By James Noble
October 29, 2015
The B.C. government, BC Hydro and the Clean Energy Association of B.C. have signed a memorandum of understanding promising to work together to plan for B.C.’s future energy needs.
The new agreement will help the independent power sector collaborate with BC Hydro, improve procurement processes and explore more opportunities with First Nations.
Integrating independent power producers (IPPs) into B.C.’s energy mix was central to the province’s energy policy under former premier Gordon Campbell, as the government attempted to position B.C. as a leader in renewable energy development. However, over the past five years, the relationship between BC Hydro and the IPPs has become strained.
Critics of B.C.’s IPPs claim that the sector provided power that was not needed by the province and drove up consumer rates. Proponents, on the other hand, claim that the IPP sector diversifies B.C.’s energy supply. The new agreement provides the parties with an opportunity to turn the page and clear the channels of communication.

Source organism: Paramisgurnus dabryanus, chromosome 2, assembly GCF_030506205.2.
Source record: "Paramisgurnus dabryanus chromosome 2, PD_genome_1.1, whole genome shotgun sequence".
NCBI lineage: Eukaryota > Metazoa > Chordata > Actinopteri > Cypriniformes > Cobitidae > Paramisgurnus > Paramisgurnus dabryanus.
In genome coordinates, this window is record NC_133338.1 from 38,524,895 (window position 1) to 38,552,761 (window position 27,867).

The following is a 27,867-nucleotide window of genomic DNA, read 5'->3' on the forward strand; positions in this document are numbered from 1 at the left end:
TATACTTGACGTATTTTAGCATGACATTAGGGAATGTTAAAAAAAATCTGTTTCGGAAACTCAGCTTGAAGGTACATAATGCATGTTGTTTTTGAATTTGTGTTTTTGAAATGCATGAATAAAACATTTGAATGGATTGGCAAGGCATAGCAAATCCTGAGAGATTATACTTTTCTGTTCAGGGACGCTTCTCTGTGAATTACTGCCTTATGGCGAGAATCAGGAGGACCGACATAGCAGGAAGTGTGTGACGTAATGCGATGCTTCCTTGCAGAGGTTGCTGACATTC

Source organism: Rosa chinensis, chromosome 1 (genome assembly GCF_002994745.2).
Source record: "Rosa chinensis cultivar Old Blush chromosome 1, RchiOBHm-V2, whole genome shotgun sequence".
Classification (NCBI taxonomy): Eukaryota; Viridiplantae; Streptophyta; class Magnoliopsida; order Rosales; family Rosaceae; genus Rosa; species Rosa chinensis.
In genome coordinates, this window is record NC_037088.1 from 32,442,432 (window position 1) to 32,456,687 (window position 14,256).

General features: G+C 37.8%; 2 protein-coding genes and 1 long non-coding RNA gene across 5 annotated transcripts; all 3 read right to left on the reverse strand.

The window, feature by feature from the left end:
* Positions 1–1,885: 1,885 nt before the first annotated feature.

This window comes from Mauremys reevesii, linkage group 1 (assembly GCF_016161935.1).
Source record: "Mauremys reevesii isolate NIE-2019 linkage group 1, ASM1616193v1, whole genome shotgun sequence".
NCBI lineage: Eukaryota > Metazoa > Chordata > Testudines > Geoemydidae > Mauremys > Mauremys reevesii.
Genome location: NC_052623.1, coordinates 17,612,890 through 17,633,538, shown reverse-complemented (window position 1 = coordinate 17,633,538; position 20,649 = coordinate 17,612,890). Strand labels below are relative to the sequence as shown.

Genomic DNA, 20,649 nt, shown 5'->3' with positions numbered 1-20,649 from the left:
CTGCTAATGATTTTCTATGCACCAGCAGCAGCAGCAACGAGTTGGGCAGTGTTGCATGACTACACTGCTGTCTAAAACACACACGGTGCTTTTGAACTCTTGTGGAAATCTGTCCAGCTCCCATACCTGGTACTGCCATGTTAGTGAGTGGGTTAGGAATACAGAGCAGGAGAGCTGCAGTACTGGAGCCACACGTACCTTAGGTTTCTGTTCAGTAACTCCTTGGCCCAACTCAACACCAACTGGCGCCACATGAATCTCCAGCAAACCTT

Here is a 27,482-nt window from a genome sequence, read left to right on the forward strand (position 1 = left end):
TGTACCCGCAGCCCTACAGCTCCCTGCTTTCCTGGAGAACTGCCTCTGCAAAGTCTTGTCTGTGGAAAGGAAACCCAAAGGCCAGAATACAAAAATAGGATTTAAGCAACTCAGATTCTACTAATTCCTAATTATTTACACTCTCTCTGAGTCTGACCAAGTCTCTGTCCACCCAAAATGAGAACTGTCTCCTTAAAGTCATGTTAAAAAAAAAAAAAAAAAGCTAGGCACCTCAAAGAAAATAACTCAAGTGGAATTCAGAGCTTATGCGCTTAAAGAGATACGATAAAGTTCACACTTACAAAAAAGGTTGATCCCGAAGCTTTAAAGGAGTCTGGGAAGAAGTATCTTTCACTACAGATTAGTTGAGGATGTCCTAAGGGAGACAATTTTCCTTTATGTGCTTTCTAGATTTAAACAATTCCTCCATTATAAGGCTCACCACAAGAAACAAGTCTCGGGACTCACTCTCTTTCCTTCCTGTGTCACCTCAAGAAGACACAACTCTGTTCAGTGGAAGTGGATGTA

While it offers little in terms of concrete obligations, the new arrangement may help the B.C. government re-evaluate its current climate action policies, which is something it must do in preparation for the upcoming Paris climate change conference in November.
Under the new agreement, the parties will meet at least quarterly to discuss innovative renewable energy technologies.
Still, as the Vancouver Sun reports, it’s unlikely the province will have much demand for new independent power production before 2030. The planned site C hydroelectric dam is intended to supply B.C.’s electricity needs for the foreseeable future.
According to a Globe and Mail report, the province is instead looking to export electricity, which could create a market for the independent producers. Energy Minister Bill Bennett is apparently interested in selling power to Alberta to reduce that province’s demand for coal-fired electricity.
BC Hydro currently has more than 100 power purchase agreements with IPPs, which account for roughly 25% of the province’s electricity, or enough to power 1.5 million homes.
The agreement will remain in place until the end of 2017.